LDRA tool suite
44 SEnhanced Enforcement
Polyspace Bug Finder


Use of non-secure temporary file

Temporary generated file name not secure

5012Partially implemented

Related Vulnerabilities

Search for vulnerabilities resulting from the violation of this rule on the CERT website.

Related Guidelines


[Callaghan 1995]IETF RFC 1813 NFS Version 3 Protocol Specification
[IEEE Std 1003.1:2013]System Interfaces: open
[ISO/IEC 9899:2011]Subclause, "The fopen Function"
Subclause K., "The fopen_s Function"
[Loosemore 2007]Section 12.3, "Opening Streams"
[Seacord 2013]Chapter 8, "File I/O"


  1. Is it pedantry to argue that open() doesn't allow you to tell whether an existing file was opened or a new one created, but it does allow you to control whether an existing file must be opened or whether a new file must be created or whether you don't care?

  2. On systems that support file locking (including directory files), another approach is to treat this the same as other forms of concurrent access to shared objects and lock the directory through the critical region, so that no other process/task is able to alter the containing directory contents ("file names") between the test and the creation.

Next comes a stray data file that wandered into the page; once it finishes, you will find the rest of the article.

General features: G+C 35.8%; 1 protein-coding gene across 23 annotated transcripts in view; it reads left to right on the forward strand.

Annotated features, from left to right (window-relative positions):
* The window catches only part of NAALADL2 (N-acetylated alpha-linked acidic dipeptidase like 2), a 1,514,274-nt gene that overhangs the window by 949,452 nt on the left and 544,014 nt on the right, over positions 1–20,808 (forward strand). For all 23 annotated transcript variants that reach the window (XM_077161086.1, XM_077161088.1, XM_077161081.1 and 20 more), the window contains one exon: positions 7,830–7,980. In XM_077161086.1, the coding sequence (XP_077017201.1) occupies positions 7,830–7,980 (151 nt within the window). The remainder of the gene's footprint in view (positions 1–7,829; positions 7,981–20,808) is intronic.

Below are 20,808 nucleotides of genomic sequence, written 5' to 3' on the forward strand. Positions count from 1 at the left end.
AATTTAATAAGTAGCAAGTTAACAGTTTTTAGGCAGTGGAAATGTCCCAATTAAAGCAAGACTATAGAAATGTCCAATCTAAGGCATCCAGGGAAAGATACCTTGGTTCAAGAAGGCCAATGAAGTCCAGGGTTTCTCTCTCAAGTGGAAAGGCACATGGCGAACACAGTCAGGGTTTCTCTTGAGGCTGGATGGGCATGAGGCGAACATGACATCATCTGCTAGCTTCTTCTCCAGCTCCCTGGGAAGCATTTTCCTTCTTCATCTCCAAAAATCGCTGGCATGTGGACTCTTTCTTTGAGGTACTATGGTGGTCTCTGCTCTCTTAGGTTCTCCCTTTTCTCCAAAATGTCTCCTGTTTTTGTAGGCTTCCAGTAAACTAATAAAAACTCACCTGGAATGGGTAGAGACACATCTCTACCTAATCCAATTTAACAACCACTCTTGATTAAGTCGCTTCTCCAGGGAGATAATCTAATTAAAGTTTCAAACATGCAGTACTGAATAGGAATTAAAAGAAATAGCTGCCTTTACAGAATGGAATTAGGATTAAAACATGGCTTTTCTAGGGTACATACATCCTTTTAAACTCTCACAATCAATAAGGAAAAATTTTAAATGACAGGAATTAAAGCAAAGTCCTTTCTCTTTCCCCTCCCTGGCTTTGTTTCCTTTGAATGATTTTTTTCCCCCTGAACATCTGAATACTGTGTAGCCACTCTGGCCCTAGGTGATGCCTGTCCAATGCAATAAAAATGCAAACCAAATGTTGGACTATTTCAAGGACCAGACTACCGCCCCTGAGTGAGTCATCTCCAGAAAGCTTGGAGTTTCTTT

3. This needs to be significantly updated because it doesn't reflect the 'x' option that has been added to the C1X fopen() and fopen_s() functions.

    1. My previous comment is still true. This sentence is incorrect:

      However, like fopen(), fopen_s() provides no mechanism to determine if an existing file has been opened for writing or a new file has been created.

      1. Adjusted rule. Refers to C1x for now. Will have to be updated with proper references when C1x is published RSN.

  4. I understand the idea that there is a security issue, such as a race condition with an `fopen(, "w")` conditional on a `stat()`. However, the reasons that not following this rule might result in insecure code may not be obvious to all readers. Could you add background and examples of pitfalls in failing to follow this rule?


    1. The background, examples, and pitfalls you seek are available in FIO45-C. Avoid TOCTOU race conditions while accessing files